by Philip Price
Director: Sean Durkin
Starring: Jude Law & Carrie Coon
Runtime: 1 hour & 47 minutes
As a huge fan of writer/director Sean Durkin's 2011 breakout feature, “Martha Marcy May Marlene,” I was very much looking forward to his follow-up which unfortunately has taken nine years to craft and unfortunately feels like it should have taken less than half that time. It's not difficult to see where folks who enjoy the art form that is the motion picture will derive pleasure and satisfaction from Durkin's “The Nest” for, despite watching hundreds of films a year, I still consider myself very much a novice when it comes to movies of bygone eras-especially those prior to the turn of the millennium. This could certainly have influenced my perception of “The Nest” as not only is the film set during, but very much feels like a film born of the late seventies to early eighties. That said, it's not difficult to see what Durkin is going for here with this assessment of preserving one's own identity within a marriage while simultaneously preserving the illusion of a unified union to the world at large as everyday actions threaten to tear it apart, but even that summarization makes the proceedings sound more exciting than they actually are and furthermore, lends me no idea as to how well Durkin is achieving his goal. To this untrained eye at least, the writer/director takes far longer to build the basis on which we will see the cracks that come to divide this family unit than he does on actually exploring those crevices. “The Nest” is the type of movie most modern moviegoers wouldn't consider a story-or more appropriately, a study-that necessarily needs or deserves to be told on the big screen. Of course, this is also the type of movie that the parents of modern moviegoers watched in droves in the ‘70s as this feels akin to the kind of work I expect Mike Nichols and the like were doing at the time. These smaller, character-driven pieces analyzing the fractured American dream and how the layers of such a facade easily fall apart when that's all it was to begin with: a deceitful outward appearance meant to conceal a less pleasant reality. Though Durkin's seeming objective of depicting an unpleasant reality is an unequivocal success, whether the film as whole is equally successful is more up for debate as what “The Nest” achieves is far easier to appreciate than it is to experience.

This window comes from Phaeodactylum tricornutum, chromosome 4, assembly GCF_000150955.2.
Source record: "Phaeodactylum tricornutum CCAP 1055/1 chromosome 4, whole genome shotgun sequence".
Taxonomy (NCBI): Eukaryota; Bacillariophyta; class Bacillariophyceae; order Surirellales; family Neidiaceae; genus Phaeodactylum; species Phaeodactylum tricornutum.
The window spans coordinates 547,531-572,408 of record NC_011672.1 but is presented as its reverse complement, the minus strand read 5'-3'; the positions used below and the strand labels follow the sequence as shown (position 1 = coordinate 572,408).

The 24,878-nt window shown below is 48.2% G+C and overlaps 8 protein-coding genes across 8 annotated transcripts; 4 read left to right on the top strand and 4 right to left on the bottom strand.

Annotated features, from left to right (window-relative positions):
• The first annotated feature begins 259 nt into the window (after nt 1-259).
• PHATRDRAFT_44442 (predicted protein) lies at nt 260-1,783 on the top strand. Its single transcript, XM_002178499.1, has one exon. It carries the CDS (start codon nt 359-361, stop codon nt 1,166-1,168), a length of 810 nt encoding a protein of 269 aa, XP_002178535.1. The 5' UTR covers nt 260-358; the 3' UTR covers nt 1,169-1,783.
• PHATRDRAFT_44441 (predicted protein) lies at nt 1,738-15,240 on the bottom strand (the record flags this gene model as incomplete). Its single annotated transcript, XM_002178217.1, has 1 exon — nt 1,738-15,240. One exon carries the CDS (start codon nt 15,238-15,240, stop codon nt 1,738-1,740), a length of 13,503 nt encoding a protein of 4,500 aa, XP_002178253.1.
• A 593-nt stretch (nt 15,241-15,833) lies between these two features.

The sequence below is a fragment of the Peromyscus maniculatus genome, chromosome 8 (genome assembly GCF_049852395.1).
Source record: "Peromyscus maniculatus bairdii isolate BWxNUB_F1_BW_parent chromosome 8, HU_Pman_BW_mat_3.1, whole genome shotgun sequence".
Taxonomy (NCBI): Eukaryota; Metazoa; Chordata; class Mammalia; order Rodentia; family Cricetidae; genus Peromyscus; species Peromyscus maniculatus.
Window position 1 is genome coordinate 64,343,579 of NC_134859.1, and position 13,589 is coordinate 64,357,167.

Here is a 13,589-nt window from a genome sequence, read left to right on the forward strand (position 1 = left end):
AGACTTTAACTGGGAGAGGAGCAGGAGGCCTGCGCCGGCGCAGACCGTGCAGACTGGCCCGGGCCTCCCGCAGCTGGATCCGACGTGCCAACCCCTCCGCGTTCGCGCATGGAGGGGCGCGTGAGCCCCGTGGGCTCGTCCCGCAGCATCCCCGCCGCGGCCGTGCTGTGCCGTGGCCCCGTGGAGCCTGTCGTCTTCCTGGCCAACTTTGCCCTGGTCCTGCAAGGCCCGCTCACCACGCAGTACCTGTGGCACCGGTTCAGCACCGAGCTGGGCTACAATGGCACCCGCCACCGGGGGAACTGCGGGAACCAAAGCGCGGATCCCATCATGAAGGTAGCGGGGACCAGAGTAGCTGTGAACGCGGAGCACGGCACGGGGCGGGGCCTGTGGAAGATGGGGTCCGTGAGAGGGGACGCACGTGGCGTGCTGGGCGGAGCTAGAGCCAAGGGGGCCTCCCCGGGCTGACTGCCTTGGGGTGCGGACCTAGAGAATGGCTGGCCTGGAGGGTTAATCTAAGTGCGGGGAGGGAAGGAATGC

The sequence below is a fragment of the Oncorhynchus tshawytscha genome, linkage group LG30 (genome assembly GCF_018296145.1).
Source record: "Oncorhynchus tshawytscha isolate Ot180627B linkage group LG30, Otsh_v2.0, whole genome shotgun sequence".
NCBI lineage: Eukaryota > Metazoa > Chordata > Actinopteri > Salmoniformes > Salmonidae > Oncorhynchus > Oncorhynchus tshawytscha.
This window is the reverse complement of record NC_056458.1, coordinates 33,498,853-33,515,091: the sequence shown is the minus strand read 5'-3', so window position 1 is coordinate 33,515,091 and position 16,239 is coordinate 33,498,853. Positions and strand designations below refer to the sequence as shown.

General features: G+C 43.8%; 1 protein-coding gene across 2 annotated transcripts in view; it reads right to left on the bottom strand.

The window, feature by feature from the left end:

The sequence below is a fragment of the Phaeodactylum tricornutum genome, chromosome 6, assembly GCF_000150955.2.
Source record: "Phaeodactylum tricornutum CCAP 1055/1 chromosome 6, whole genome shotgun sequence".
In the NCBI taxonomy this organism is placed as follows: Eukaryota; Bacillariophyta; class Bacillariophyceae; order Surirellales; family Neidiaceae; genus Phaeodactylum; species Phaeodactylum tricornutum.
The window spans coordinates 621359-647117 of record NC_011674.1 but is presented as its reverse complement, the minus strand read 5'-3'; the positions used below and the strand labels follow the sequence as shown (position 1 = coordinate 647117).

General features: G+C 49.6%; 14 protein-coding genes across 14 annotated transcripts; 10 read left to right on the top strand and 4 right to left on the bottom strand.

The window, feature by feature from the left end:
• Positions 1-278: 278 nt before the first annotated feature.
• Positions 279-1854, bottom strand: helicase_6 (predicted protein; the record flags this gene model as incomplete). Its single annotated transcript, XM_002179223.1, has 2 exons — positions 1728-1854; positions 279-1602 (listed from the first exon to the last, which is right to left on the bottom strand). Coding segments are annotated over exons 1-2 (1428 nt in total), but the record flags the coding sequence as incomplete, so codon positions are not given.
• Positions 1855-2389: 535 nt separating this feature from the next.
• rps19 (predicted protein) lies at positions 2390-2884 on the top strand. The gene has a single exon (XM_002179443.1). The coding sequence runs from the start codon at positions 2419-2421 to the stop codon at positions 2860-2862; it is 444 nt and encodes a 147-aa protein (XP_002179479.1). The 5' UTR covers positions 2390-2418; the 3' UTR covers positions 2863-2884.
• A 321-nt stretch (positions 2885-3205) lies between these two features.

In “The Nest,” we are introduced to what seem to be a well-rounded family in mother Allison (Carrie Coon), her husband Rory (Jude Law) and Allison's teenage daughter, Samantha (Oona Roche), along with Allison and Rory's younger son, Benjamin (Charlie Shotwell). Rory works in the world of finance while Allison trains horses and gives riding lessons near their New York home. From the outside, this well-groomed clan would seem to have all their ducks in a row, but Rory is floundering in this environment leading him to propose a move to London for a better job opportunity and chance for the family to truly prosper. It's clear Allison isn't pleased with the idea as this would be the family's "fourth move in 10 years," but Rory (unfairly or not) positions the U.S.-based excursion as an allowance for Allison to be close to her family (Wendy Crewson shows up as Allison's mother in a single, brief scene), but one that has run its course and in order to change his fortunes Rory needs to change his scenery. It is immediately after they arrive in London that Rory seems to begin spending more than he is bringing home; living above the family's means for no other reason than he genuinely feels he deserves the life he is leading others to believe he's already attained. Rory leases an abandoned country manor in Suree, just outside of London while also talking of purchasing a flat in the city, buying Allison a horse and beginning construction on stables on their property while enlisting Benjamin in the best school available. Rory initially appears to have crafted a sturdy relationship with Samantha if not necessarily a close one, but the inclusion of small details such as Rory intentionally leaving her out of the family picture in front of their new house and relegating her to the shitty school as opposed to Benjamin's privately-funded education make way for the reasons Samantha begins to feel isolated-if not only by her "family" but simply by being secluded to this country house that's so much more than a family of four could ever need. The Rory/Samantha dynamic doesn't go anywhere profound, but more it simply serves the purpose of underlining and illustrating the pattern of Rory's relationships with people. Of course, the real core of “The Nest” is that of Allison and Rory's rapidly devolving marriage as-to put it simply-Allison is fed up with my man's bullshit. Unfortunately, my man's bullshit extends to this new job (which, Allison comes to realize, Rory reached out to his former employer about and not vice versa as he'd told her), but while Rory is more or less banking on the idea that his boss (Michael Culkin) will jump at the opportunity to sell his company to a Chicago-based investor and retire with plenty of money before the end of the year when new regulation laws go into effect, he couldn't be less cautious about counting his chickens before they hatch. This goes for every aspect of his Rory's life as Durkin's film is ultimately a portrait of sad, rich, white people and why they have to perpetuate these hardships out of nothing but circumstances of their own making in order to feel anything real.